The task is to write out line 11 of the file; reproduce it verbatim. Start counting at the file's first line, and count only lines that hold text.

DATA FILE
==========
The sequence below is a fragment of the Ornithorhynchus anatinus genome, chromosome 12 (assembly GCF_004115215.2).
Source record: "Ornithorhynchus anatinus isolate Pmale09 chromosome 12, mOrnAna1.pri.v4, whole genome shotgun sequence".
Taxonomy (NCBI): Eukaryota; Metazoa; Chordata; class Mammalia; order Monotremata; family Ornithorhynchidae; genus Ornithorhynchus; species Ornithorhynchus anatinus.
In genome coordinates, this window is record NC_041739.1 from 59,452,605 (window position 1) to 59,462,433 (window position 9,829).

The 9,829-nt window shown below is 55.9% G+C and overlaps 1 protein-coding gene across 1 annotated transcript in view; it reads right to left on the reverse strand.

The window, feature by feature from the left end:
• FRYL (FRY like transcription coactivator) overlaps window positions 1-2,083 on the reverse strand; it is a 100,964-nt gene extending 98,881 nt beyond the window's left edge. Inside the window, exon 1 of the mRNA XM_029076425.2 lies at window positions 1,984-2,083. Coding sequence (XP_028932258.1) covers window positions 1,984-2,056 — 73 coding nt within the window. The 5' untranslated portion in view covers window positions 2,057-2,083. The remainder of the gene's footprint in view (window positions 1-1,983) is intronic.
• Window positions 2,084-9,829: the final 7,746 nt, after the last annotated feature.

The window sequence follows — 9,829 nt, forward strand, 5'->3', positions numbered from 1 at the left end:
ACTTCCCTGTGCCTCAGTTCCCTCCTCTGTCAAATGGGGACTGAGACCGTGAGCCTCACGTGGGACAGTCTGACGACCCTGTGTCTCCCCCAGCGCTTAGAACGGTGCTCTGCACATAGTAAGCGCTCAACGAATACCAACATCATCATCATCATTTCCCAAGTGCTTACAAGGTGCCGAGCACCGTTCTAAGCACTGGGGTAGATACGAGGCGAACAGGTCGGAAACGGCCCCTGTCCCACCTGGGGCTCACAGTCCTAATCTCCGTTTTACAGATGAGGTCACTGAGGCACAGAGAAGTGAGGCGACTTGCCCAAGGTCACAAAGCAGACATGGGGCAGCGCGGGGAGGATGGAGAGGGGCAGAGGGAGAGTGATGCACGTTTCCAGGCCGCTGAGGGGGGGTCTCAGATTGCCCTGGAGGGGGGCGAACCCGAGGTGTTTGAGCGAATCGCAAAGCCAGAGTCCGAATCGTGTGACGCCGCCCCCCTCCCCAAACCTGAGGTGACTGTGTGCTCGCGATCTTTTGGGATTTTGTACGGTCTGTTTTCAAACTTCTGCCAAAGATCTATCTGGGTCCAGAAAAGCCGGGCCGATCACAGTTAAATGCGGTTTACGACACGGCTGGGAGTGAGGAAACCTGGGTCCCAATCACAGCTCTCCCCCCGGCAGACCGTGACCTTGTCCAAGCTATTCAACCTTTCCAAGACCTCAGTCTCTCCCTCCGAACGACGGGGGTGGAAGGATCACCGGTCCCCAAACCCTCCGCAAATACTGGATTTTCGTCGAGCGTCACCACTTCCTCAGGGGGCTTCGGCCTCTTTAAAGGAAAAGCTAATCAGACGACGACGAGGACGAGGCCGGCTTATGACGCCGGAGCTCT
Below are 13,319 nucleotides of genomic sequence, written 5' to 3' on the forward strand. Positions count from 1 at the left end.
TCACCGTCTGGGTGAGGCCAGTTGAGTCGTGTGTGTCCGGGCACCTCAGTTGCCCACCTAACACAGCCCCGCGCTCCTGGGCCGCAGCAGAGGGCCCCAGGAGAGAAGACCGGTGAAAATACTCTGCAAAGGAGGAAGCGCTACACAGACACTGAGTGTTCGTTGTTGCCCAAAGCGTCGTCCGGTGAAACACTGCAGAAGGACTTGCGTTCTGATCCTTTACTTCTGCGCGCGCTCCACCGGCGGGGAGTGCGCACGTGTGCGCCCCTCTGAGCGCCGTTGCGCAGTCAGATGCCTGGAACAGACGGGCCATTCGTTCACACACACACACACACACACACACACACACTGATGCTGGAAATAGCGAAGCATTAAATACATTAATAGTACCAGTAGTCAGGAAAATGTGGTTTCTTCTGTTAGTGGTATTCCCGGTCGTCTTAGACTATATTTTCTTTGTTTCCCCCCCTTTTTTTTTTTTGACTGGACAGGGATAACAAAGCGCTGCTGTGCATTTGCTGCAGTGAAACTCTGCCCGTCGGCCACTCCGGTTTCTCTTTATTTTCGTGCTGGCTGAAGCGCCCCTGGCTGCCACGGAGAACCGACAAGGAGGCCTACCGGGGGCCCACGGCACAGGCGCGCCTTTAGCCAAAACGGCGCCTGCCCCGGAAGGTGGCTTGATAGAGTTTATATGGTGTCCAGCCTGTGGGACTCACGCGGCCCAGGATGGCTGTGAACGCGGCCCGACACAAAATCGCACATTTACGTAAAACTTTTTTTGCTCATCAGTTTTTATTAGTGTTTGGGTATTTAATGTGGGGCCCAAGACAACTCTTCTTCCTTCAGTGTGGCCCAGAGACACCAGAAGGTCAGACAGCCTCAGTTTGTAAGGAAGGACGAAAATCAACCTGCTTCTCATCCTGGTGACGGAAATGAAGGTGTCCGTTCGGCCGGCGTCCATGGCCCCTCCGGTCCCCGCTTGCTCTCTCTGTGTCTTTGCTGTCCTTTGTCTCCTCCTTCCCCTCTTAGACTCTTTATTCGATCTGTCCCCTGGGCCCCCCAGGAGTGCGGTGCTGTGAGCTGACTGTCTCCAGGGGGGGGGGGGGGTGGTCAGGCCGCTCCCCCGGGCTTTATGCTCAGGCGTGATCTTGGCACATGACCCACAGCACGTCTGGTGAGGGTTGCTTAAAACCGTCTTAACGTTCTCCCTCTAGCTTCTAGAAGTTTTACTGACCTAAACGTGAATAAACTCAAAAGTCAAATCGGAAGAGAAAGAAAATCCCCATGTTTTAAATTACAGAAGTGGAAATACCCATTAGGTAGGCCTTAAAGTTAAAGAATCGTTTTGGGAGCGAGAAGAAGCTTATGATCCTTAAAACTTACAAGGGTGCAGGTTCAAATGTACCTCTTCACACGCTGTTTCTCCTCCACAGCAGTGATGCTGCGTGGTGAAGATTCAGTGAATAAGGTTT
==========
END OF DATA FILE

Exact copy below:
Below are 13,319 nucleotides of genomic sequence, written 5' to 3' on the forward strand. Positions count from 1 at the left end.